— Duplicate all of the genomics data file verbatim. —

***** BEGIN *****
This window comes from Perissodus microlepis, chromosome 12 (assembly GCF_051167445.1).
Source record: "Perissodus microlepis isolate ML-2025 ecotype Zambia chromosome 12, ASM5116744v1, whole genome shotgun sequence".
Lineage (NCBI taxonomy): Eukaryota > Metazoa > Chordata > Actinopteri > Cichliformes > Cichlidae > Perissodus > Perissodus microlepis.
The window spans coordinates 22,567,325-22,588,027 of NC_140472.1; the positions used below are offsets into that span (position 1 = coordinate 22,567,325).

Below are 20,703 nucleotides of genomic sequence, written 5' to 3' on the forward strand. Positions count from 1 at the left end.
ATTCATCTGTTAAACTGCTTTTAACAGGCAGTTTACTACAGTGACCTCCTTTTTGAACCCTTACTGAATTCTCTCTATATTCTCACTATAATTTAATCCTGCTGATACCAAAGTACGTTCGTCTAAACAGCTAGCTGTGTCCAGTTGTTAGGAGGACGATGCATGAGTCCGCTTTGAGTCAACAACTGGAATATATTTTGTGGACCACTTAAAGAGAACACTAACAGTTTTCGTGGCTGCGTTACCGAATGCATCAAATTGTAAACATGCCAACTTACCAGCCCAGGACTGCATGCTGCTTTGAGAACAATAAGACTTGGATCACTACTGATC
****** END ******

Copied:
This window comes from Perissodus microlepis, chromosome 12 (assembly GCF_051167445.1).
Source record: "Perissodus microlepis isolate ML-2025 ecotype Zambia chromosome 12, ASM5116744v1, whole genome shotgun sequence".
Lineage (NCBI taxonomy): Eukaryota > Metazoa > Chordata > Actinopteri > Cichliformes > Cichlidae > Perissodus > Perissodus microlepis.
The window spans coordinates 22,567,325-22,588,027 of NC_140472.1; the positions used below are offsets into that span (position 1 = coordinate 22,567,325).

Below are 20,703 nucleotides of genomic sequence, written 5' to 3' on the forward strand. Positions count from 1 at the left end.
ATTCATCTGTTAAACTGCTTTTAACAGGCAGTTTACTACAGTGACCTCCTTTTTGAACCCTTACTGAATTCTCTCTATATTCTCACTATAATTTAATCCTGCTGATACCAAAGTACGTTCGTCTAAACAGCTAGCTGTGTCCAGTTGTTAGGAGGACGATGCATGAGTCCGCTTTGAGTCAACAACTGGAATATATTTTGTGGACCACTTAAAGAGAACACTAACAGTTTTCGTGGCTGCGTTACCGAATGCATCAAATTGTAAACATGCCAACTTACCAGCCCAGGACTGCATGCTGCTTTGAGAACAATAAGACTTGGATCACTACTGATC